104 Years Old, and Living in the Dark and Cold in Knickerbocker Village

IMG_8385Dana Varinsky Margaret Zomzely and Sheron Tomlinson talk to Karlin Chan.
IMG_8410Dana Varinsky Volunteers gather supplies to distribute.

Tan Suan Chang, a 90-year-old diabetic, is supposed to receive dialysis two times a week. Usually, his wife wheels him to the elevator of his building on Monroe Street and a transport service vehicle takes him to the hospital. But that became impossible after Knickerbocker Village lost power during Hurricane Sandy. Mr. Chang was too weak to walk down the stairs from his 11th-floor apartment, especially in the dark.

“I didn’t want him to get into a worse situation,” said his son, John Tan. “He missed dialysis for a week so I didn’t want him to go into some kind of kidney shock.” Sunday, Mr. Tan took his father onto his back and carried him down a dark stairwell, then trudged back up for his wheelchair. He brought both of his parents to his apartment in the East Village, where they are now staying.

“My father-in-law was scared. He’s fragile,” said Mr. Tan’s wife, Florence Eng. “He knows that physically he’s very vulnerable and he didn’t even want his own son picking him up and bringing him downstairs.” Ms. Eng’s mother also lives at Knickerbocker Village; she’s staying with another daughter until utilities are restored.

At the moment, it’s uncertain when that will happen. On Saturday, Con Edison returned electricity to most of the Lower East Side housing complex, which houses 1,600 low- and middle-income residents, many of them seniors. But an electrical fire broke out and plunged it into darkness again. “Resulting from the fire, Con Edison imposed new power restoration procedures that govern our process and progress,” the building’s management, Knickerbocker Village, Inc., said in a statement today.

IMG_8374Dana Varinsky Karlin Chan navigates Knickerbocker Village’s
dark hallways.

Only 450 of the complex’s 1,600 units have regained electricity, and none have heat. The building’s boiler system is rare and old, making it difficult to find appropriate replacement equipment, the statement said.

In addition, residents on higher floors lost running water. “People were desperate,” said Ms. Eng of the loss. “People were lining up to get the water that was being flushed out of the basement. They needed water to flush the toilet.”

Margaret Zomzely, who is 104, also lives on the 11th floor. Her live-in health aid, Sheron Tomlinson, has been trying to keep her warm and fed despite the challenges. She boils water on the stove and occasionally turns on the oven to heat the apartment. In the evenings, she burns candles. During the week before running water was restored, Ms. Tomlinson carted gallons of water up and down eleven flights of stairs so she could flush the toilet, keep Ms. Zomzely clean, and wash dishes.

IMG_8430Dana Varinsky Margaret Chin with Knickerbocker residents in the
Hamilton Madison House warming center.

Typically, Ms. Tomlinson is relieved once a month by a temporary caregiver so that she can return home to the Bronx, but she chose to forgo her visit. “It would be unfair for me to leave her with someone else, with a replacement, in this situation. She would be more comfortable with me,” Ms. Tomlinson said.

But she doesn’t think she can put up with the situation much longer. As her anxiety has mounted, she has been having trouble sleeping. “I don’t think I can do it for two days more. My heart is pounding just at the thought of it. It’s not that I’m not strong, it’s just that the whole thing is terrible,” she said.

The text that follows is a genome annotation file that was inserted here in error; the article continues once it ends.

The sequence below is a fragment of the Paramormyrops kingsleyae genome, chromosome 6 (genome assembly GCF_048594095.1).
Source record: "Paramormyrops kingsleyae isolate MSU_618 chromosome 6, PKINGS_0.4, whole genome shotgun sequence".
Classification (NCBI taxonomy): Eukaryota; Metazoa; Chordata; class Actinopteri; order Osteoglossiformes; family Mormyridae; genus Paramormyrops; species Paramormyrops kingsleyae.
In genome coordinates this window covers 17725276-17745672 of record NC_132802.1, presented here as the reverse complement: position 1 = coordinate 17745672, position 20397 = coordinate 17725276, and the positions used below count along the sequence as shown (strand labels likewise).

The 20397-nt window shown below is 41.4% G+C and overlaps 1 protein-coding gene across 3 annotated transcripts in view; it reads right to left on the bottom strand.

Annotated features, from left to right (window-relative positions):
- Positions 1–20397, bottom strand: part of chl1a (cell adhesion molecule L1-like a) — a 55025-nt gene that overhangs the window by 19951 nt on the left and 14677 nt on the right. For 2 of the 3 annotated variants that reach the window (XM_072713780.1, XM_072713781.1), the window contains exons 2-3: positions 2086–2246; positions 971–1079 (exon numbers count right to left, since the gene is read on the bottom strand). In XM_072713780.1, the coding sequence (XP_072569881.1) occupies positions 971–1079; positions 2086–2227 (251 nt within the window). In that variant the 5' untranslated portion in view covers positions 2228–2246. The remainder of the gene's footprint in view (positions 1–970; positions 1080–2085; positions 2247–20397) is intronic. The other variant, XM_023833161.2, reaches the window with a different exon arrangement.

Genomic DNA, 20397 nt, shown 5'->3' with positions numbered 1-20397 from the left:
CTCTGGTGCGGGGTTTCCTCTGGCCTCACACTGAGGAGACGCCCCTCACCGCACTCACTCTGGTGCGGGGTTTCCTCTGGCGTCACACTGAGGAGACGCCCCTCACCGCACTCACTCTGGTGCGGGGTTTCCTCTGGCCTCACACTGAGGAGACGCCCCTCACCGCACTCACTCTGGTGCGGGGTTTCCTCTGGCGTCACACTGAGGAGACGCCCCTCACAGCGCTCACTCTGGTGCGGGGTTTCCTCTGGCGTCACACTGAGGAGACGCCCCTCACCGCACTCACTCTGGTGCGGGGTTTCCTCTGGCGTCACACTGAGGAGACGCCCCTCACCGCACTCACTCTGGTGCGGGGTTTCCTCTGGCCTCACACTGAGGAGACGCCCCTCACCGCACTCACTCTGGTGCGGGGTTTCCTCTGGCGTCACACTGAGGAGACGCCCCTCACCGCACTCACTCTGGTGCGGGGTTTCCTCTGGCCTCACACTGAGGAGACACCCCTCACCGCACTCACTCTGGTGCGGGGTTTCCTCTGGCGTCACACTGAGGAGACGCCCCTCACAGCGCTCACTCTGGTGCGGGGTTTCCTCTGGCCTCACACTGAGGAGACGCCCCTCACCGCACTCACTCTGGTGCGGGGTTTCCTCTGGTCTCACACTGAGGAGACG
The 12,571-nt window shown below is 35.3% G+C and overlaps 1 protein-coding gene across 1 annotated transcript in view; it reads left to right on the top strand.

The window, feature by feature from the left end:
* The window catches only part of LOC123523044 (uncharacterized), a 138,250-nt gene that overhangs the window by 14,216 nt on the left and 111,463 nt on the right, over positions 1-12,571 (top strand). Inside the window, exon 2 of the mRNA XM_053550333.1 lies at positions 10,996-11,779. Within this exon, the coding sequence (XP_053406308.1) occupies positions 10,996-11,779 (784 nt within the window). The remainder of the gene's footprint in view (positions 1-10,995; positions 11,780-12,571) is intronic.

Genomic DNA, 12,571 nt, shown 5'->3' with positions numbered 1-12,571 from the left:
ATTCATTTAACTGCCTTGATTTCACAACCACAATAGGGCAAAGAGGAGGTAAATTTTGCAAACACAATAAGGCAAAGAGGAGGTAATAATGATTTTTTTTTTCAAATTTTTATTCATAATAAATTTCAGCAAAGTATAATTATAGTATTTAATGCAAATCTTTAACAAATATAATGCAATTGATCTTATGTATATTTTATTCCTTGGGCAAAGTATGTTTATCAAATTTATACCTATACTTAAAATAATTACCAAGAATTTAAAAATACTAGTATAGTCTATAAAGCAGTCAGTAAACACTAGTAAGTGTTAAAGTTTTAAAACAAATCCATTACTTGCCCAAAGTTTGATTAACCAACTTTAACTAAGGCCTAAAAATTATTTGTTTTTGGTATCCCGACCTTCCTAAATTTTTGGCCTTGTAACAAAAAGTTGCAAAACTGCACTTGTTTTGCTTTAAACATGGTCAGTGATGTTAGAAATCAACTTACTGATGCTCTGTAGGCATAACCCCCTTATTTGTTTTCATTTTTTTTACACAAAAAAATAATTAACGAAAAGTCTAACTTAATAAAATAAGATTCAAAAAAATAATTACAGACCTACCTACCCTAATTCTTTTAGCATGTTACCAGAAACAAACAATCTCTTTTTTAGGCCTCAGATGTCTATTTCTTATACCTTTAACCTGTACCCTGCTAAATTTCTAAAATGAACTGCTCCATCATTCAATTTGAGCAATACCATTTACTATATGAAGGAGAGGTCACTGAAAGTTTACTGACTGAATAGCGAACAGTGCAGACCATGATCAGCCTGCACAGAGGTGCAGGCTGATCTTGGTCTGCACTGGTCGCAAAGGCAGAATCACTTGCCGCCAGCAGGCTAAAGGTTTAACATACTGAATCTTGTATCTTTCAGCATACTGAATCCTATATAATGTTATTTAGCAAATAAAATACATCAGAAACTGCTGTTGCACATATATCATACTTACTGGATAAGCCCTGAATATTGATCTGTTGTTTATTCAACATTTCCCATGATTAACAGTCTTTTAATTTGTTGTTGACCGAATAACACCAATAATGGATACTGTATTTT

Today, the complex’s management has offered Ms. Zomzely the chance to move temporarily to a vacant apartment in a building that has electricity. But she does not want to leave and Ms. Tomlinson is unsure of what to do. She would have to take the wheelchair-bound woman down the stairs and up to the new apartment. The management offered to help move Ms. Zomzely’s bed, but no more. “Where am I going to sleep?” Ms. Tomlinson asked.

In the meantime, Hamilton Madison House has set up a warming room for Knickerbocker residents, and is serving one to two hot meals each day. Mark Handelman, the non-profit settlement’s executive director, said the group is also working to distribute blankets, medication and other necessary items to homebound residents. “This was really an area that was devastated,” he said.

IMG_8422Dana Varinsky Volunteers give out hot lunches at the Hamilton
Madison House warming center.

Other groups have also been visiting residents and bringing food and blankets. Karlin Chan, senior council at the Chinese Freemasons Athletic Club and a Lower East Side native, has been volunteering at the complex every day since the storm. He is trying to raise money to buy pallets of ramen noodles, which he says might be more appealing to Chinese residents than the Meals Ready to Eat they are currently receiving.

This afternoon, New York City Comptroller John Liu stopped by to assess the situation at Knickerbocker. “People are hurting here. It’s going on two weeks at this point,” he said, promising to provide hot meals to residents this weekend and to turn up the heat on Con Edison. But volunteers and residents say the politician making the biggest difference is City Councilwoman Margaret S. Chin, who has stopped by the complex almost every day to help out and talk to residents. State Senator Daniel Squadron’s office also contributed, sending an emergency shipment of blankets as the weather cooled.

But despite these aid efforts, the situation for many residents still looks bleak. “I try to give her more comfort than I am giving myself,” Ms. Tomlinson said of Ms. Zomzely. “I try to tell her that it is going to be okay, even though it’s not okay, just to make her feel better.”